Wednesday, June 18, 2008

Owning an Old House is Not For the Faint of Heart

This afternoon, I wanted a can of black spray paint for some touchup work on a wrought iron rail, so off to the basement I trotted, leaving my dearly beloved blissfully sitting in the kitchen, contemplating the Wall Street Journal.

From the basement: "Um, honey, could you come here? And you had
better bring Jeffrey."

It was raining. From the ceiling. 5 feet in from the foundation. (In
sert appropriate expletive here). Jeff got his favorite tool, the 10 pound sledgehammer, and attacked the ceiling. The parents went upstairs and disassembled the corner of the front room, then took apart the central air ductwork from upstairs. Well, my house is a Norman Chateau, and the first floor is only about 8" off the ground. Turns out that an arbor vitae's roots are growing over the foundation into my basement. Crap! Fortunately, the sill on which the framing rests is a massive piece of oak, so Jeffrey has employment for a while. He'll be digging up the shrub bed near the foundation at the front of the house, scrubbing it, and stuccoing it with waterproof cement, followed by a coating of white stucco. Well, he learned some masonry during high school, and claims to like it, so here's his chance to practice.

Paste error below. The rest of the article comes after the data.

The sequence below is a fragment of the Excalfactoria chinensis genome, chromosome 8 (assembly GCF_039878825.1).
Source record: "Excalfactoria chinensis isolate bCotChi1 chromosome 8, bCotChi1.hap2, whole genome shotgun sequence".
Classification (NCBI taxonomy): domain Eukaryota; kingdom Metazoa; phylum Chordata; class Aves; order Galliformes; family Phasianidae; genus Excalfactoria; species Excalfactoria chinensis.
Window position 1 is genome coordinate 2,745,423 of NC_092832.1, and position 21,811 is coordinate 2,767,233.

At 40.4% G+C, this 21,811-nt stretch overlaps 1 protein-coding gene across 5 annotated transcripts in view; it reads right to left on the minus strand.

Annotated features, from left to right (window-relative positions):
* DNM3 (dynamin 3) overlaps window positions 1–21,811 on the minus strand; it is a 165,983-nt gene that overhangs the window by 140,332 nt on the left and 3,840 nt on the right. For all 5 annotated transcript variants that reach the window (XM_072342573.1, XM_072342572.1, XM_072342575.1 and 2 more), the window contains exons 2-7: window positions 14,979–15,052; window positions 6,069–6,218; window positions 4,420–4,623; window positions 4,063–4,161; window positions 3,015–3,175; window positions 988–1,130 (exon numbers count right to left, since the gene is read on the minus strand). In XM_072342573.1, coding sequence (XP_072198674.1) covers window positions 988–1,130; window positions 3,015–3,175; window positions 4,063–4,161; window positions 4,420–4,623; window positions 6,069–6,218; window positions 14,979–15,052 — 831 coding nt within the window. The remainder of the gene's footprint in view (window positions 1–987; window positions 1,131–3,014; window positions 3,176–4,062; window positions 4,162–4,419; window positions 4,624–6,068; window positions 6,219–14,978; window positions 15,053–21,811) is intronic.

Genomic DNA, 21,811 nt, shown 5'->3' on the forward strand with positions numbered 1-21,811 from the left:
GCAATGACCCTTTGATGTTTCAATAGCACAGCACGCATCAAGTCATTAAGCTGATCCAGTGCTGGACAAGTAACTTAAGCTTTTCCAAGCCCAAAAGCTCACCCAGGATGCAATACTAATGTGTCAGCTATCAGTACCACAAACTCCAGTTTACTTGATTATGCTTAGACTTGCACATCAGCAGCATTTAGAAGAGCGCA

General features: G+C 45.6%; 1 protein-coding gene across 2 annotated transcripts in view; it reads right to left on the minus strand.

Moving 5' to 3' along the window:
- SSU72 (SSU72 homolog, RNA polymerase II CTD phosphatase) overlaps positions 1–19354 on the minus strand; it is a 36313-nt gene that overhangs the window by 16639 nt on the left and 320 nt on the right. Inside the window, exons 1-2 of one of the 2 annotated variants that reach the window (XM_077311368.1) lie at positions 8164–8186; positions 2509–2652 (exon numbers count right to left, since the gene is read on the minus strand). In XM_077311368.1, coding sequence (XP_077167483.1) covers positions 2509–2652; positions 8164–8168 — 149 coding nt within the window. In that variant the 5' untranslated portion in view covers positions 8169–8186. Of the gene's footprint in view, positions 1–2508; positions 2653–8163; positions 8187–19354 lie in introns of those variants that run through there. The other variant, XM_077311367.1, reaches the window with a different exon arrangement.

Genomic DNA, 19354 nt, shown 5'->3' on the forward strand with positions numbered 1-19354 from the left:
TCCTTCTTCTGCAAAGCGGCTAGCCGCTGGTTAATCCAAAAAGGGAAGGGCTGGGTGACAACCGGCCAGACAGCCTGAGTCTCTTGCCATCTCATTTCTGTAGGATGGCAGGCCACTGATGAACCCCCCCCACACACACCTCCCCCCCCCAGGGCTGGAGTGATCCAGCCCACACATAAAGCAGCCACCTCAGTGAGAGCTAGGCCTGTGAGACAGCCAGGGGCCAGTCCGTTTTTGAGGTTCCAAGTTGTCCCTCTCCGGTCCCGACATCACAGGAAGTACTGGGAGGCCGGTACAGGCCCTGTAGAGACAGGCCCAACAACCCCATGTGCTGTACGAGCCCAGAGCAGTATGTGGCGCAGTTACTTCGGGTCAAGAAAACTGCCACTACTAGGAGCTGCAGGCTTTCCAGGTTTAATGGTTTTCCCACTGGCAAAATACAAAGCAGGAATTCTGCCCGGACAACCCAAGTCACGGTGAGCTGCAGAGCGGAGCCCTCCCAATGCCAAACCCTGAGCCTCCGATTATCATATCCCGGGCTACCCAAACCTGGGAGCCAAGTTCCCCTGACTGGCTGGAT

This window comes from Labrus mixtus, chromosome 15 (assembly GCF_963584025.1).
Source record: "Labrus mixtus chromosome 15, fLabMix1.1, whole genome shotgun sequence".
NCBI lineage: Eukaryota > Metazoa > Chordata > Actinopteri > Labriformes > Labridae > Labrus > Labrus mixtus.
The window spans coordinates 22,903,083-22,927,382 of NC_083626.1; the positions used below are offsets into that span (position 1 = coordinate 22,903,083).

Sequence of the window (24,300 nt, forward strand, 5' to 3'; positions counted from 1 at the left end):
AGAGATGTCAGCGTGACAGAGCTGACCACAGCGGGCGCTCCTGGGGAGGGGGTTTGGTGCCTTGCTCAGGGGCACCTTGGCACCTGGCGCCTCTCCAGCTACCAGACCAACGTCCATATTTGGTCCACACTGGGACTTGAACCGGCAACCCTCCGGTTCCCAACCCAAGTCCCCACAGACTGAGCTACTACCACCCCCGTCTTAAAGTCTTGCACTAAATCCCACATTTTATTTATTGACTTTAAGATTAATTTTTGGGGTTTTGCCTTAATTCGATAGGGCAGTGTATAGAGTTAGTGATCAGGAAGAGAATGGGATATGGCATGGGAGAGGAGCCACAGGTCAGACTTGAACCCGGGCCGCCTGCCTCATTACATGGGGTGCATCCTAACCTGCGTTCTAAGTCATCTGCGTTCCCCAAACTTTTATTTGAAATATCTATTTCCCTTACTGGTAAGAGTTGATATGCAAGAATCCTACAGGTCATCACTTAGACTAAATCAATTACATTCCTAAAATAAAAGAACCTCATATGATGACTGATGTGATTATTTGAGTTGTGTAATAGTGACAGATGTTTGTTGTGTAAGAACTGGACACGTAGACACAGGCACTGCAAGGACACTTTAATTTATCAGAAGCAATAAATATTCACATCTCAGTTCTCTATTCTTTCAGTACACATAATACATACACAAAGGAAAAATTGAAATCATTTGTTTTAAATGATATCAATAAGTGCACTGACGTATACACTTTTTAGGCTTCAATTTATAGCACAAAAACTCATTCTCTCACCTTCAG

Well, this is the mess in my basement ceiling:
Yes, that is a stone foundation, as in rocks. It's left over from the first house at this location, built around the Civil War.

But, as you can see, 1928 construction methods were quite solid. This is the underside of my sub flooring: maple flooring laid at an angle, with tongue and groove sides. If you look real hard, you can see the tree roots coming in at the far side of the photo.

And, I comfort myself that this is easy by comparison to the mess along the mighty Mississippi. I remember the floods in 1993; we hurried to get back east of the river, and they closed the bridge at St. Louis less than 2 hours after I crossed it. The water was so wide and so close to the decking as I drove across that it was scary, and I don't scare easily. I hope for the best for those people in flooded areas this time around.


Paula said...

Oh gee, I bet you were *thrilled* when you discovered your indoor fountain. Aren't they all the rage these days? Seriously, though, what a pain. Whenever I start a sentence to my husband with the words "um, honey", it usually means "Uh Oh". Jeffrey sure is a handy guy ... lawns,landscaping, construction repair. Any chance he'd want to relocate to the Pacific Northwest? I just placed a call today to my "help me fix this" guy to come help me tackle some big projects.

Debbie Cook said...

Crud. Not a fun discovery. But I suppose the up side is you did find it before it got much worse. Good luck with the repairs and the inconvenience.